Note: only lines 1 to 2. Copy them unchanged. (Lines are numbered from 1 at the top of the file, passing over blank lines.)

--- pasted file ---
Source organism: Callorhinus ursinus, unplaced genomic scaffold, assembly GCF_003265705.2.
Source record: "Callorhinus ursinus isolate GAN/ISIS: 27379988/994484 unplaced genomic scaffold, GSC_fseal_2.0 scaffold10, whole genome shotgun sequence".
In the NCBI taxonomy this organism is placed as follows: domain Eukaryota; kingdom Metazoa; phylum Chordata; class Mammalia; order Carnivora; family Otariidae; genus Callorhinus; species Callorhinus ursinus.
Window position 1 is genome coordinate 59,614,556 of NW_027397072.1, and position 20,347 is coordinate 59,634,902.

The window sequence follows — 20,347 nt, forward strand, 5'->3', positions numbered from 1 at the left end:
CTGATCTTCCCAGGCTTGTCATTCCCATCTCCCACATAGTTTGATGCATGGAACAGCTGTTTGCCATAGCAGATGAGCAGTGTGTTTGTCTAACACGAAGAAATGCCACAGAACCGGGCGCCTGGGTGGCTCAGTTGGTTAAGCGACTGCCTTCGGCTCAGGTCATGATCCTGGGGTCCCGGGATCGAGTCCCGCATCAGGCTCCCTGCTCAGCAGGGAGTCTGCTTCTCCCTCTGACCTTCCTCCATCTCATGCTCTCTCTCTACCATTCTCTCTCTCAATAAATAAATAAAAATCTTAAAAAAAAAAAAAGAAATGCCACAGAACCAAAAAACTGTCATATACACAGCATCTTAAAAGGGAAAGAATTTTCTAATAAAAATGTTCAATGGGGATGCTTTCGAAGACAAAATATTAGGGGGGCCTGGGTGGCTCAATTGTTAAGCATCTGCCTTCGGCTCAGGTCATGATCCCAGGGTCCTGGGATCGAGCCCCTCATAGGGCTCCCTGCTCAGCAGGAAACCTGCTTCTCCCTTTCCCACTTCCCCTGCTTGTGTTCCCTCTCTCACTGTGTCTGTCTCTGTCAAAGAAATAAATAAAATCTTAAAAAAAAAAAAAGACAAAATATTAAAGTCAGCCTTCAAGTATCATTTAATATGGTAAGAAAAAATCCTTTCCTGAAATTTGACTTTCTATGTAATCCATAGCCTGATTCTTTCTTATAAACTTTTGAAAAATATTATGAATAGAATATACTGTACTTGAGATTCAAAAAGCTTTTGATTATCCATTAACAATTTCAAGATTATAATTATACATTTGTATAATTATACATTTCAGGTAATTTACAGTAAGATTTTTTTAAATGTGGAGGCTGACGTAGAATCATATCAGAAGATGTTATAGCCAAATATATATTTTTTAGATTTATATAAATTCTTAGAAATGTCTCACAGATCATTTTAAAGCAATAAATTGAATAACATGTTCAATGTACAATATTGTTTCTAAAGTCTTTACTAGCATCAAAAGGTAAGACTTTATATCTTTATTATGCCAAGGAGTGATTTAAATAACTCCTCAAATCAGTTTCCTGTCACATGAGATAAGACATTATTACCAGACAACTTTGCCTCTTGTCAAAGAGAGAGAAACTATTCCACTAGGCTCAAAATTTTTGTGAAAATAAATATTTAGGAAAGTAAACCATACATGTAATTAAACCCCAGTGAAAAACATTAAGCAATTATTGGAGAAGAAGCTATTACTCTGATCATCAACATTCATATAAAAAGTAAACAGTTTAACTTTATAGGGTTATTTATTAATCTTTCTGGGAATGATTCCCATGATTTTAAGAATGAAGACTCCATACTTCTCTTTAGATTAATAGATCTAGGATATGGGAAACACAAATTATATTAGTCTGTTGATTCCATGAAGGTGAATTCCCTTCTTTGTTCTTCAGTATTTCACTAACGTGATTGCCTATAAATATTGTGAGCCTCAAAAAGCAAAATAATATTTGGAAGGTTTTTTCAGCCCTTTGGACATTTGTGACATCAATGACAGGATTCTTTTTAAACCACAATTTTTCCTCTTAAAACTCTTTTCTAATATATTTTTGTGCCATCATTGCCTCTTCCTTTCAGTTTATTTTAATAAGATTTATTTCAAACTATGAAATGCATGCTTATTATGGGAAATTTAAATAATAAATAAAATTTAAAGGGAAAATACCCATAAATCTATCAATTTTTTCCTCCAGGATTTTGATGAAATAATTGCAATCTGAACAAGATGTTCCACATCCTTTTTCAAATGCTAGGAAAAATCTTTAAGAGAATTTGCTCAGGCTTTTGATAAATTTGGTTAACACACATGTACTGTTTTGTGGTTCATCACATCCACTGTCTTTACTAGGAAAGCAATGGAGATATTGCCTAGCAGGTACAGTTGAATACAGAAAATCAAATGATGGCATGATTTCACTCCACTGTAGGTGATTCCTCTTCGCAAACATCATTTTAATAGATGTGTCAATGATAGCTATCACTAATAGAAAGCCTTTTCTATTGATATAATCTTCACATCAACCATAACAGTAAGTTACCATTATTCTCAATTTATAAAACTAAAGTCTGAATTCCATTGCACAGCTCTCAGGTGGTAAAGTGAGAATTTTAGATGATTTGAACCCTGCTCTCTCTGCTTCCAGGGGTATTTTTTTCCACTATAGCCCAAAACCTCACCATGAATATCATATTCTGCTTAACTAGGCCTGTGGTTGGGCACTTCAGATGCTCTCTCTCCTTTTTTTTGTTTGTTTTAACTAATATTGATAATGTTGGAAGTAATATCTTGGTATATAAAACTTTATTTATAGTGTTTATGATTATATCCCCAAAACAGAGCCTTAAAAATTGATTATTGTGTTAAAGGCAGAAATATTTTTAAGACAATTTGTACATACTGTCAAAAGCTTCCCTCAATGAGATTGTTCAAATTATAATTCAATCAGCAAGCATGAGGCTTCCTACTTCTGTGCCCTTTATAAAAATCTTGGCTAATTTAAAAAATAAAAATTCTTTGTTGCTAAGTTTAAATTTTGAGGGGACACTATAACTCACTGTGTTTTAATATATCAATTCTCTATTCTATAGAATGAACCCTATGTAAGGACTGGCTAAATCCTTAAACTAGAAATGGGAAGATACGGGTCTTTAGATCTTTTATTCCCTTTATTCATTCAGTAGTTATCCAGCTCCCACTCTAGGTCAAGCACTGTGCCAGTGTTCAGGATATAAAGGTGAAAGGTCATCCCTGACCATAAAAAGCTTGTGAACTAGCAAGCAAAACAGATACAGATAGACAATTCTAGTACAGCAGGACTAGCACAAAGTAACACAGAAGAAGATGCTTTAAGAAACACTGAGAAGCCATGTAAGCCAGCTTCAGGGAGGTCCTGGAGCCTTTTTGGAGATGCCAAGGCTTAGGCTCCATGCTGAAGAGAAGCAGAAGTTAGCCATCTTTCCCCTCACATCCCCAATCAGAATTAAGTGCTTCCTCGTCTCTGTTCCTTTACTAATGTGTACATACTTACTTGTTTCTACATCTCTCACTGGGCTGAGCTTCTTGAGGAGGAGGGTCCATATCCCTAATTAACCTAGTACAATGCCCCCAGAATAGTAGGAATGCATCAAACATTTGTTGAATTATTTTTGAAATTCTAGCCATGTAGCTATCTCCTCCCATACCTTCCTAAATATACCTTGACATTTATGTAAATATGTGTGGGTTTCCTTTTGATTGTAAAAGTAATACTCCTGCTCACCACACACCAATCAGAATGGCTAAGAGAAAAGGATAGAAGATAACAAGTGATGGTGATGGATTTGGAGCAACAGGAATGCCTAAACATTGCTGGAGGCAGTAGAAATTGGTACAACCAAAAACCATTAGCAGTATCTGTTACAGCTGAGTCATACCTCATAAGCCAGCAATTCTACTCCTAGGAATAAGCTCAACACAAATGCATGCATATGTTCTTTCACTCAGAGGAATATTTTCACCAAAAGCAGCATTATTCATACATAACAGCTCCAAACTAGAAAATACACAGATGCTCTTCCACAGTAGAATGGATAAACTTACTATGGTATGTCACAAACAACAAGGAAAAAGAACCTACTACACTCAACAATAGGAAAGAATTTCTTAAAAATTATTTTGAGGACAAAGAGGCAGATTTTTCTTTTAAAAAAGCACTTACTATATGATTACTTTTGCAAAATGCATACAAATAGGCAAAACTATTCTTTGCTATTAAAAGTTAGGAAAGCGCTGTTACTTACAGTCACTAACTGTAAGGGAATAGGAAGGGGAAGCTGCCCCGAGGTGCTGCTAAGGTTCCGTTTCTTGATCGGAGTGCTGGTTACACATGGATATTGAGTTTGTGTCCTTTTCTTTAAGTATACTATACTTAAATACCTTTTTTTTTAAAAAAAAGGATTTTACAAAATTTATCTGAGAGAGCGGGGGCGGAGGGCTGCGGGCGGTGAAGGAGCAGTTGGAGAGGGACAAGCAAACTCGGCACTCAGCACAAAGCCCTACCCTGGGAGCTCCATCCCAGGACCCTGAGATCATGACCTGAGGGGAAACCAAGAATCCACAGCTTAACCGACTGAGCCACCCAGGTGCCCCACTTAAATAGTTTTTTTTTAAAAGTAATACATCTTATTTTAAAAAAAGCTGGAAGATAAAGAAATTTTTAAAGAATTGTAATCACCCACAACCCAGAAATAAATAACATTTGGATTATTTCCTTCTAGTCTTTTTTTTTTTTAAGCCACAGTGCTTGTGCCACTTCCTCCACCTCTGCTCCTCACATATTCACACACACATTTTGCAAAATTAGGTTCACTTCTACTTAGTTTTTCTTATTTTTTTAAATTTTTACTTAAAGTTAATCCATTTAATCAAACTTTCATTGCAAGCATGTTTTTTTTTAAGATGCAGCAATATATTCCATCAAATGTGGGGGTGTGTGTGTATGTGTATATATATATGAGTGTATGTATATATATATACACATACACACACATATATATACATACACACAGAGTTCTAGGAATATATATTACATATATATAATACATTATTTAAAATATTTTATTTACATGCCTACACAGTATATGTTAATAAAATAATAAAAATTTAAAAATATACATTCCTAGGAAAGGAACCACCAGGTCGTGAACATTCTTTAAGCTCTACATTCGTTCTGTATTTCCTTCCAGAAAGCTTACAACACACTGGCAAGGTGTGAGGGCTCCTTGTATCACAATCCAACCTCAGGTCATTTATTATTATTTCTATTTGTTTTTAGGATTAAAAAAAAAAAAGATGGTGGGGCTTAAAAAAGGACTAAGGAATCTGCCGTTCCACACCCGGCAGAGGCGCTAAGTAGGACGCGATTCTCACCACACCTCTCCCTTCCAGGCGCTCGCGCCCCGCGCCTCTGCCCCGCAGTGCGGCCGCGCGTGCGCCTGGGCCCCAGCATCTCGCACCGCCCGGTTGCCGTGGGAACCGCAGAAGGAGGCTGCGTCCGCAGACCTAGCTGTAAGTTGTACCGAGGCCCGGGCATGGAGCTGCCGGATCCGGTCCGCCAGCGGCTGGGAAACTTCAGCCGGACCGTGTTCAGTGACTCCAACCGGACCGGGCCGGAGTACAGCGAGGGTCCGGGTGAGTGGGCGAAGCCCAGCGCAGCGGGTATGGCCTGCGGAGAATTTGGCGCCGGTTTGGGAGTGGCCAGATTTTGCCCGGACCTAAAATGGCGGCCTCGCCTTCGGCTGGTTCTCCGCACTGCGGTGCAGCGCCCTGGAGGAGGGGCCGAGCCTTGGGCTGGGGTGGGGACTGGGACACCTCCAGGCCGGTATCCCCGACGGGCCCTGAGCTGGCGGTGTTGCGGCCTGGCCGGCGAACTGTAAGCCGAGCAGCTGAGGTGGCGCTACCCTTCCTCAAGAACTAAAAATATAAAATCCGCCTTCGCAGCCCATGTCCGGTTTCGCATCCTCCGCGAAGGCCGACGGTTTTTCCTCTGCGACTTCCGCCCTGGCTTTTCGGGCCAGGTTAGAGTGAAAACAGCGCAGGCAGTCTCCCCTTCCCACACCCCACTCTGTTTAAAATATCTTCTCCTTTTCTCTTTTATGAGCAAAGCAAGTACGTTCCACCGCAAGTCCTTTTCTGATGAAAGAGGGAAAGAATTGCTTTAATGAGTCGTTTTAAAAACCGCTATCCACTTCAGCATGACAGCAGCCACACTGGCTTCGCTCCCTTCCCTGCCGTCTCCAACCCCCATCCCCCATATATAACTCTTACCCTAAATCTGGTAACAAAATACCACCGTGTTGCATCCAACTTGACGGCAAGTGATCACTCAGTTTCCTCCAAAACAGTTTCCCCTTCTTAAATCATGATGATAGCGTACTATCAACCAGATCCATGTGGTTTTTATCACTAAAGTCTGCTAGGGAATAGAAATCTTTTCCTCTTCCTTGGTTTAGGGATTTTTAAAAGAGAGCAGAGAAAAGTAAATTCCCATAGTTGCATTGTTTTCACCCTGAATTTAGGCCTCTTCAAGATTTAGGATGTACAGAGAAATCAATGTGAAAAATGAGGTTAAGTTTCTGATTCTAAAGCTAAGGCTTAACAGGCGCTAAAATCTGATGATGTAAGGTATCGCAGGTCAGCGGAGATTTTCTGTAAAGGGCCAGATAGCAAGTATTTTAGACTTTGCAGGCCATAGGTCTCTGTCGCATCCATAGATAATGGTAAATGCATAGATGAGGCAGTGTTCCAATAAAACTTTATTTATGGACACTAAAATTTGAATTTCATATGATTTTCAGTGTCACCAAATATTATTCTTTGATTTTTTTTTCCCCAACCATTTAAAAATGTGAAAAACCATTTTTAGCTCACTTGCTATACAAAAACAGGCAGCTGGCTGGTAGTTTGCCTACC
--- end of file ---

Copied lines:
Source organism: Callorhinus ursinus, unplaced genomic scaffold, assembly GCF_003265705.2.
Source record: "Callorhinus ursinus isolate GAN/ISIS: 27379988/994484 unplaced genomic scaffold, GSC_fseal_2.0 scaffold10, whole genome shotgun sequence".